The Virtuous Journalist, by Stephen Klaidman and Tom L. Beauchamp. New York: Oxford University Press. 246 pp. $19.95. It is probably not surprising that when a veteran journalist collaborates with a philosopher-ethicist, the product would be a book about virtue in journalism.
It is also predictable that the authors would not come down unequivocally for either an unrestrained press or a morally untainted one.
What reporter Klaidman and philosophy professor Beauchamp do champion is a kind of ``moral balancing'' in the media - attained by combining a nose for news with responsible self-restraint.
``The objectives of journalism and the public interest will be served if journalists learn to weigh and balance competing moral considerations in their work, rather than leave such balancing to the courts or leaving it aside completely as if it were a purely legal matter,'' they say.
This balancing act must not be at the expense of First Amendment freedoms, Klaidman and Beauchamp hasten to explain. But they just as quickly equivocate and sound a note ominously reminscent of the rhetoric of many of those who file megabuck libel suits against the press: ``...there is no evidence that the Founding Fathers intended conflicts involving press freedom to be resolved by an absolute principle of freedom and ... they [the Framers of the Constitution] were right to stop short of endorsing such sweeping freedom.''
So what is the message here? Forward into the battle of investigative reporting with a backpack of compunctions? Or perhaps freedom of the press is a flaming sword with a blade of rubber?
Probably neither. It's not fair to be too hard on a couple of people who really only want to argue that a free press is not necessarily incompatible with virtue and honor. But they do seem to belabor the whole thing a bit. For instance: ``Every encounter and story in journalism has a moral dimension: reporter-source relations, editing a tape, securing consent to publish sensitive material, and deciding whom to and whom not to interview are moral matters, which - perhaps because they are so pervasive - are easy to neglect,'' they write.
Who could argue with this? But are moral considerations the special province of journalists? Aren't plumbers and engineers regularly faced with the same dilemmas? And we need not even mention government officials and lawyers.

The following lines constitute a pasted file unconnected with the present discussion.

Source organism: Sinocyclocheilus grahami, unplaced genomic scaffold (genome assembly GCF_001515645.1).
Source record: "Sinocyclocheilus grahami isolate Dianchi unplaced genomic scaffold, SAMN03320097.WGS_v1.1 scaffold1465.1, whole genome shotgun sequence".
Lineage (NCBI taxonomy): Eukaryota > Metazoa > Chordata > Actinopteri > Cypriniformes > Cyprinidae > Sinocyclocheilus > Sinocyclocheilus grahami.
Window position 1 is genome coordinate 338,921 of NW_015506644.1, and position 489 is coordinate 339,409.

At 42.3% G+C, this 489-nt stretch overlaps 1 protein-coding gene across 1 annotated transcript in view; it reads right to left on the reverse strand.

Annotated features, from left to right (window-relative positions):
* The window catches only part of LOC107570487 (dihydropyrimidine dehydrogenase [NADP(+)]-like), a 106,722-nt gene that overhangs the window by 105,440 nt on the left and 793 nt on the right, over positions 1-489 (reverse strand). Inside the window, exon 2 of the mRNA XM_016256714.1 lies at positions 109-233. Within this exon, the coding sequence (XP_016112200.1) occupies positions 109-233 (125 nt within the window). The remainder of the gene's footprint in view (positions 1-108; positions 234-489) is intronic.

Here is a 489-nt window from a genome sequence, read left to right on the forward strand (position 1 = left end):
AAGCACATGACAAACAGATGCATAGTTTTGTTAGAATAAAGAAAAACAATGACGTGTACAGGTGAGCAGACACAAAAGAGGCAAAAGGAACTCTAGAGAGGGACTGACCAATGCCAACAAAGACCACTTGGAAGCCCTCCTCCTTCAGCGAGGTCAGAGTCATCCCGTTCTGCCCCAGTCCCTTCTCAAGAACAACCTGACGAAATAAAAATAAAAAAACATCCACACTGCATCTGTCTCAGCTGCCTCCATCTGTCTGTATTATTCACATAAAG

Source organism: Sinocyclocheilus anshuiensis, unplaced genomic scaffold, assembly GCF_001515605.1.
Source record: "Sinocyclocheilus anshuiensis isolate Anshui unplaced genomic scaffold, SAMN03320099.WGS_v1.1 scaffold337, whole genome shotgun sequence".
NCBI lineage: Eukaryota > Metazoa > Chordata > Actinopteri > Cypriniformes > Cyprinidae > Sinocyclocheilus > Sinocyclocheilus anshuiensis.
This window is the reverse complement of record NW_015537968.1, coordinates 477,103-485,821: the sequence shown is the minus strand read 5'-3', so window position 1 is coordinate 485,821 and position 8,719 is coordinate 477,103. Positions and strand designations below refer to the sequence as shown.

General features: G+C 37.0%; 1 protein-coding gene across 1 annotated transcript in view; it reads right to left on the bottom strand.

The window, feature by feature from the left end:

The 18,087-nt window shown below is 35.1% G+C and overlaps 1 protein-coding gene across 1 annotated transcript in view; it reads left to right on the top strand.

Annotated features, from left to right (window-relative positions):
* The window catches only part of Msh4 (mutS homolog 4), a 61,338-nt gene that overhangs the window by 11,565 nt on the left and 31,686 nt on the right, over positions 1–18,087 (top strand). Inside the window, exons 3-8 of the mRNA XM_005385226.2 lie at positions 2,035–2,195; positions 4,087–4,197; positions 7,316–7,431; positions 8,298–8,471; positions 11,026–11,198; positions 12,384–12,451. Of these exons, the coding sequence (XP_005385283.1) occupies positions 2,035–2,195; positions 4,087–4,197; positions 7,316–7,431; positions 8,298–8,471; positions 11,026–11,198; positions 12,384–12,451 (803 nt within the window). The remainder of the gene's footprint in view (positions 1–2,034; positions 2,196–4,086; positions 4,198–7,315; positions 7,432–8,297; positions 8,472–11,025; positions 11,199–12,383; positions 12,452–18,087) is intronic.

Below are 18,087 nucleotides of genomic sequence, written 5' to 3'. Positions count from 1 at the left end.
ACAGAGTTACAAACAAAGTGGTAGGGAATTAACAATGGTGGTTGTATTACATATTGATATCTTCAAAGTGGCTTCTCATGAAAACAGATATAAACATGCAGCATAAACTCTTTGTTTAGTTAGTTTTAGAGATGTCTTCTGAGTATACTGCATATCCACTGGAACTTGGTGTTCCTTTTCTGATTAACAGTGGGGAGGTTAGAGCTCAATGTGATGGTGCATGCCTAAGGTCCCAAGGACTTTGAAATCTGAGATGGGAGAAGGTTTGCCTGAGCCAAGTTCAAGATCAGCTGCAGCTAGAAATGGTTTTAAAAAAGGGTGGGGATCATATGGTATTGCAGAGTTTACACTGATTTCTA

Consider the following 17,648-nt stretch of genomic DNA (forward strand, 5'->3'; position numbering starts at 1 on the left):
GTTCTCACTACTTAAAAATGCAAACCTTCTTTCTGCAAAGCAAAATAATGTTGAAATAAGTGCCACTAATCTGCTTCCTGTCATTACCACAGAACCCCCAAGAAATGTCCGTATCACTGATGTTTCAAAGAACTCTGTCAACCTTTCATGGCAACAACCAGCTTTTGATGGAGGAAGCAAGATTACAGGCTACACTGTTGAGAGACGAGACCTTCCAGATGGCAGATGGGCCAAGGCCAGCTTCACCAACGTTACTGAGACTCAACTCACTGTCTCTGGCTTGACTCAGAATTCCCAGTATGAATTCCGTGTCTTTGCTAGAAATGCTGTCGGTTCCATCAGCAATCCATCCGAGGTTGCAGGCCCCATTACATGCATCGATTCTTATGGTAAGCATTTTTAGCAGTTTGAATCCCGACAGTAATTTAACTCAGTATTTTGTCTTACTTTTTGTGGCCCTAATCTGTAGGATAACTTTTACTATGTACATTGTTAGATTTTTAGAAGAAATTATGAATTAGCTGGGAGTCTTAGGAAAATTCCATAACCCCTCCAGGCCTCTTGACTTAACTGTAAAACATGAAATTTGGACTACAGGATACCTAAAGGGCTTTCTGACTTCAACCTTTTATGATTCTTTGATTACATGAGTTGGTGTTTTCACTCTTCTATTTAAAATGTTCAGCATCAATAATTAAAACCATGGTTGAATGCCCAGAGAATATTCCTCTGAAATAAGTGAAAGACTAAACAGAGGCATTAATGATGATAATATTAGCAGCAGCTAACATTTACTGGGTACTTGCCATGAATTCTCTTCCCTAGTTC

Reporters, like everyone else, act ethically - or unethically - because of the type of people they are. Certainly, there are sticky situations and borderline ones. But that is more a test of individual maturity and basic honesty than anything else.
What sets the press apart, insist the authors, is an ``obligation,'' ``duty,'' and ``requirement'' to serve the public.
And here they are undoubtedly right. Public service would add an extra, if not special, dimension to the general expectation of ethical behavior that we have a right to demand of everybody.
For the press, it raises unique problems in reporting hostage or terrorist events, situations involving national security, and real-life dramas that involve personal, sometimes intimate, details of people's lives.
When does the responsibility to report the facts and the public's right to know end and invasion of privacy begin?
Here Klaidman and Beauchamp descend from their moralistic soapbox and realistically examine media case studies. Among others, they generally praise the press for its coverage of the Baby Jane Doe story - which involved the role of government in decisions involving life and death of defective newborns. ``The human dimensions were not only presented fully, but in a tasteful, fair, and compassionate manner,'' the authors say.
But the press acted with less accuracy - and responsibility - in reporting the barroom rape saga at Big Dan's Tavern in New Bedford, Mass., they say. Incorrect reports of cheering, laughing witnesses to this crime - based on false evidence - were compounded by newspapers across the country. And this left a slanted over-all impression of the entire situation, and a public bitterness about many of the Portuguese residents of this area. Although later some newspapers corrected the misinformation, the first impression lingers.
The authors also detail changing views of newspapers over the past two years in reporting the story of AIDS. Here they found editors faced with the dilemma of offending readers with explicit, often unsavory, information or meeting their responsibility to give public service information about this disease. This is the ``balancing'' act they initially refer to.
Ironically, ``The Virtuous Journalist'' itself does a balancing act. And unfortunately, from a reader's standpoint, it may not all be to its credit.
Scholars are committed to present various sides of an issue. And for this reason, they are often accused of a lack of commitment. Virtue and journalism are not mutually exclusive. Simply, the virtuous journalist is one who is doing his job right - in honoring a commitment to a free and aggressive press as well as to a society built on individual rights and privacy. In this case, the devotion to free and virtuous press is there. And it would have been better if the authors had more clearly stated it.